CrossFit Discussion Board  

Go Back   CrossFit Discussion Board > CrossFit Forum > Nutrition
CrossFit Home Forum Site Rules CrossFit FAQ Search Today's Posts Mark Forums Read

Nutrition Diet, supplements, weightloss, health & longevity

Reply
 
Thread Tools
Old 01-16-2013, 06:27 AM   #1
David Hanson
Member David Hanson is offline
 
David Hanson's Avatar
 
Profile:
Join Date: Mar 2009
Location: Camp Lejeune  NC
Posts: 67
What is inflammation, exactly?

The following is one part mobility, one part nutrition. Both fall under recovery so I figured this would post best here. If thought otherwise please let me know.

In the midst of a definition conundrum here. Iíve been following Crossfit for four years now and am now trying to turn up my involvement and understanding of not just exercises but also other core disciplines in regards to fitness and nutrition. Part of my increased involvement/discipline was subscribing to Dr. Kelly Starretís mobilitywod.com in the last three weeks. If you havenít yet visited the site the information provided is one of the most distributive wealth of mobility techniques Iíve seen, in my experience. In the past week Iíve been practicing the Zone Diet and Iím beginning to plan out weeks ahead.

One of Dr. Starretís eye opening videos is him having an open conversation with Gary Reinl. In the video Dr. Starret and Mr. Reinl discuss why it is bad to ice after injury and why inflammation is a good thing. Yes: Ice bad, inflammation good. A few weeks ago I had to pull my car over and pay strict attention with the video on (Automotive safety was followed people. I had the video and audio separate and was solely listening, not watching). In summary the argument was icing/cold/anti-inflammatories used to counteract the bodies natural inflammation process was a rebellious attempt against body science developing since man was man; why would you take thousands of years of evolution and tell the body your natural reaction is wrong? They further their argument through citing case studies and peer reviewed academic research. Watch the video if youíve got the time. SFW http://www.mobilitywod.com/2012/08/p...ooo-wrong.html SFW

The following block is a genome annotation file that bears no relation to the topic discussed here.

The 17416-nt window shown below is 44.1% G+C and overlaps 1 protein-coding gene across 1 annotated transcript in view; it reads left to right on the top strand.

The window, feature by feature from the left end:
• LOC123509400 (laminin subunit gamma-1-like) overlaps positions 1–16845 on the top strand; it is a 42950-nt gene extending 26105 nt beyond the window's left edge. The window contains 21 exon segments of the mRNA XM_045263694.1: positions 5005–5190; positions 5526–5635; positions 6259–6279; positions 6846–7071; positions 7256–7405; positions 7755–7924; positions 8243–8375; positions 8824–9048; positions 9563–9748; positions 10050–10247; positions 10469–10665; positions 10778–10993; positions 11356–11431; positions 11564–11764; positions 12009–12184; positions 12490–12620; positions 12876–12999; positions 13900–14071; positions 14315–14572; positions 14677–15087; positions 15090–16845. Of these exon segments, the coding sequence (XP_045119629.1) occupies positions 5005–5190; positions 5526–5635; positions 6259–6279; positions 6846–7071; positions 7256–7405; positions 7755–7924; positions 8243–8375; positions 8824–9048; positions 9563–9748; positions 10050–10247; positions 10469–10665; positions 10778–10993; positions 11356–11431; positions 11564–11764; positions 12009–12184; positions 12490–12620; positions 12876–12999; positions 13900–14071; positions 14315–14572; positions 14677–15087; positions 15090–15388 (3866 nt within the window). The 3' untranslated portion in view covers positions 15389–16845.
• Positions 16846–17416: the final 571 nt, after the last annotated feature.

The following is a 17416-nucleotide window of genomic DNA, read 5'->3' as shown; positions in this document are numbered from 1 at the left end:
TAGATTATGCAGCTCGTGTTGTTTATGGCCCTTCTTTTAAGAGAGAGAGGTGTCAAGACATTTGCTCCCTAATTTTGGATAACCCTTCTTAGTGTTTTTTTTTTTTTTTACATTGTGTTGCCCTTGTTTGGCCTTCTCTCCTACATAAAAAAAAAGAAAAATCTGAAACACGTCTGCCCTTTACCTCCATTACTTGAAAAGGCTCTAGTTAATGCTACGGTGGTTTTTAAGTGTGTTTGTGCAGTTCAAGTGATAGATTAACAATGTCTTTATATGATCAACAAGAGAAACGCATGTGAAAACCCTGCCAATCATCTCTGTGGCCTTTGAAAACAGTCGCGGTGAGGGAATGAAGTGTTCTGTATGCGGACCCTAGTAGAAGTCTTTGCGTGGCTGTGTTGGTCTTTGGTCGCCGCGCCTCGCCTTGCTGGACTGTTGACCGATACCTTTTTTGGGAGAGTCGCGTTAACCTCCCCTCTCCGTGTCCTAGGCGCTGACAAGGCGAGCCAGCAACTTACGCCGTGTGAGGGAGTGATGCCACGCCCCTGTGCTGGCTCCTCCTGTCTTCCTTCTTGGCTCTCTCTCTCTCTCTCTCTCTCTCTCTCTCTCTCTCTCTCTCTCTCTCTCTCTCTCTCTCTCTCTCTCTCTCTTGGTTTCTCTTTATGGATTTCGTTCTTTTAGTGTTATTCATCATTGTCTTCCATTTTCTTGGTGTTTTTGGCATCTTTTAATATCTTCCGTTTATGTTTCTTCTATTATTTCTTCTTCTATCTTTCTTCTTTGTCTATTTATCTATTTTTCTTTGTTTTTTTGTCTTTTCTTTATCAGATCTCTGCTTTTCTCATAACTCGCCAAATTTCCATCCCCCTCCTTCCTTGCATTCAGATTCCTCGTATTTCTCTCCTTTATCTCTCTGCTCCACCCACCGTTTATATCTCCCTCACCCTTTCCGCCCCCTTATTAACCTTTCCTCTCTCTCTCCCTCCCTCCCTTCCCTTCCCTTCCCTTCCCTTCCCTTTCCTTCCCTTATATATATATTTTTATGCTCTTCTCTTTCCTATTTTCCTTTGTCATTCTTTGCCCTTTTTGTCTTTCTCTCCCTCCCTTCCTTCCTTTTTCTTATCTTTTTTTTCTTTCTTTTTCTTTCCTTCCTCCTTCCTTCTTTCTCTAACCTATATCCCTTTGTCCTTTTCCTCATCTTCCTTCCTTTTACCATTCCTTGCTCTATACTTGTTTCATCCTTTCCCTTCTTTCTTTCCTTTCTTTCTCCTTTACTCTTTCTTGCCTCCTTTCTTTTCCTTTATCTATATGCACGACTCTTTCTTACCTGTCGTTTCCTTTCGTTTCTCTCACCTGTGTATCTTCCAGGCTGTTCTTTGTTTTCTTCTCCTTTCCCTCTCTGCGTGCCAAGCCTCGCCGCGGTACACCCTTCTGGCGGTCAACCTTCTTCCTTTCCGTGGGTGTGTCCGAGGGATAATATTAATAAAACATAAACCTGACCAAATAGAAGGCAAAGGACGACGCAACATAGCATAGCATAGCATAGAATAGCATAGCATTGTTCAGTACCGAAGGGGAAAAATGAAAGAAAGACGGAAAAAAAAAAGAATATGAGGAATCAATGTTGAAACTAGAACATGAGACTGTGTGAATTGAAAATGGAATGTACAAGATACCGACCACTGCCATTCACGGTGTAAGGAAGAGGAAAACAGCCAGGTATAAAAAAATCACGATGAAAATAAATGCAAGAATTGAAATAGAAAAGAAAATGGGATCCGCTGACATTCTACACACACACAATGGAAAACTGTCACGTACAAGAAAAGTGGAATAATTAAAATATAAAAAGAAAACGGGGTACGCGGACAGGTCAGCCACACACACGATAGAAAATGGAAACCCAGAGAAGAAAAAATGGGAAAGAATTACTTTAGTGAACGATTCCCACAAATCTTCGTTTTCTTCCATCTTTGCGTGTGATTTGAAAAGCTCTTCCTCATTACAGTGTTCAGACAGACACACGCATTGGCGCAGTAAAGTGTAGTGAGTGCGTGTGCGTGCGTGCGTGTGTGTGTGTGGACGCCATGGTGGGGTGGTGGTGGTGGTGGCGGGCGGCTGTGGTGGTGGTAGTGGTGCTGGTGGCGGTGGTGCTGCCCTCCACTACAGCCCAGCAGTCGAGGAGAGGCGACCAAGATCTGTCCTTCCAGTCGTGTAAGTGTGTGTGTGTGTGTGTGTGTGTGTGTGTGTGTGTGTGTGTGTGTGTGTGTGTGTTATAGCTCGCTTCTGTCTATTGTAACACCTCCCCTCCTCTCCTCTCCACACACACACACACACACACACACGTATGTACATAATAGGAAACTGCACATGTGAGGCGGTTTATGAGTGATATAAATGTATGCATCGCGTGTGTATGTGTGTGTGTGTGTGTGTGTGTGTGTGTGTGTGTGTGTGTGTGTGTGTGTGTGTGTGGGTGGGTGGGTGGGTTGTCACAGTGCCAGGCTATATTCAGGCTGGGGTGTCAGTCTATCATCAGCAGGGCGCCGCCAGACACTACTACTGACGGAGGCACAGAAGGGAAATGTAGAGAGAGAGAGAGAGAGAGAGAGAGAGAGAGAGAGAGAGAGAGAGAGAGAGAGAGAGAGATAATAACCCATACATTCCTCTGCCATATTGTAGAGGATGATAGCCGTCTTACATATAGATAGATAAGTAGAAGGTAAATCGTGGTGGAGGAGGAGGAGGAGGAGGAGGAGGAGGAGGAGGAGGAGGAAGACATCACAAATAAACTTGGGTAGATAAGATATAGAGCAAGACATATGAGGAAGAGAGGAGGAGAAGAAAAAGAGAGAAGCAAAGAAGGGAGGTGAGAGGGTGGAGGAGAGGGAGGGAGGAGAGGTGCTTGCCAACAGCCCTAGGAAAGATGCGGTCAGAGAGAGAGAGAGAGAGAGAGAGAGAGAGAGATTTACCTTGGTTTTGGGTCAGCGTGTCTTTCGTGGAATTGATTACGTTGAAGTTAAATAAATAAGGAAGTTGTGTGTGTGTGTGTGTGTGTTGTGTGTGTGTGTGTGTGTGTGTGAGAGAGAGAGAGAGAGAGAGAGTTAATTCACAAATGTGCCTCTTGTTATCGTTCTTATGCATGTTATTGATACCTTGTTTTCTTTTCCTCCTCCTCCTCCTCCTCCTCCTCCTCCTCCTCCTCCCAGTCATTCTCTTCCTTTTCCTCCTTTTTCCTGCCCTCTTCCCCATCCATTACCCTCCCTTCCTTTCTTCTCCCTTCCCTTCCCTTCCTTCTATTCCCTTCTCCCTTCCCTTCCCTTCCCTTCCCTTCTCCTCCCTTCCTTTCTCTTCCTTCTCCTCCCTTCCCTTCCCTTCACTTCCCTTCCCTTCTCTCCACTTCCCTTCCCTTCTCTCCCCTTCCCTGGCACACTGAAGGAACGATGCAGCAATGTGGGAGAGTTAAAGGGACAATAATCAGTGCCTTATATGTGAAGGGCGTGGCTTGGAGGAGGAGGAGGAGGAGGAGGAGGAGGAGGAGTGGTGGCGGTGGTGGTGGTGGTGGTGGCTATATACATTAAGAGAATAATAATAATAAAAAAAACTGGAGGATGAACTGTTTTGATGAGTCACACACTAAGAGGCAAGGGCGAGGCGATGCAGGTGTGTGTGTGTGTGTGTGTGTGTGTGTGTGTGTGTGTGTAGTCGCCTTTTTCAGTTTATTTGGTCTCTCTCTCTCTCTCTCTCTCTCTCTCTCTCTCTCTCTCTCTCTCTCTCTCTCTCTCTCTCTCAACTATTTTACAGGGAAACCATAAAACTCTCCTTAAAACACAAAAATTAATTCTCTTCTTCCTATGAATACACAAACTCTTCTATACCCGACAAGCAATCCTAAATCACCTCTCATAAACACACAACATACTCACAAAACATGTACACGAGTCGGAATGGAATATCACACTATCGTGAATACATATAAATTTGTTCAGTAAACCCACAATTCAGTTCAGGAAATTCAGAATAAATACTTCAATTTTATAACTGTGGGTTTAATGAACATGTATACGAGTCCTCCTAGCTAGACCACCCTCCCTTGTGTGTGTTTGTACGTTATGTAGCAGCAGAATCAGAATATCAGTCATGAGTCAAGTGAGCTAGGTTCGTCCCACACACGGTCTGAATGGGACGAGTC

So seeing this is a compelling argument, to me, about why inflammation is good. Cue Dr. Sears of the renowned Zone Diet. Watching his Crossfit Presentation through the Journal he cites why inflammation is bad. Inflammation is bad for the heart, the body. Zone Diet, with its high dose side kick fish oil, fight the evils of inflammation. I keep this paragraph short as my own familiarity with Zone is yet in its infancy and the concepts are likely more known than mobilitwod's.

So why donít the two voices of principle in the mobility and nutrition have an agreed definition of what is inflammation? If there are parallels between the two, what are they? From a muscle-damage standpoint the identification is simple: Swelling. My confusion is what Dr. Searsí definition of inflammation is. Maybe I'm missing the mark entirely. Iím seeking to better understand the inflammation Zone is targeting, aside from body homeostasis. What symptoms are presented by inflammation in Dr. Searsí view, how would I know what inflammation is if I saw it? Thanks!
__________________
25/6'/162#. Deadlift 315#. Backsquat 245#. Press 115#. I can walk on my hands pretty well!
  Reply With Quote
Old 01-16-2013, 09:02 AM   #2
Richard Rubin
Member Richard Rubin is offline
 
Richard Rubin's Avatar
 
Profile:
Join Date: Jan 2012
Location: Freeport  NY
Posts: 55
Re: What is inflammation, exactly?

As I understood upon initially viewing K-star's video it was more a focus on muscle inflammation as a part of the natural muscle recovery process.

I haven't seen the Zone video but The Paleo Solution by Robb Wolf talks a lot about inflammation of the digestive tract and how it can impare weight loss and overall health. It's been a while since I've read the book but IIRC the digestive inflammation created a "stress" situation in the body which elevated cortisol levels. Prolonged cortisol levels can increase cravings, cause weight gain, and be a contributing factor to many diseases (heart disease, diabetes, etc.).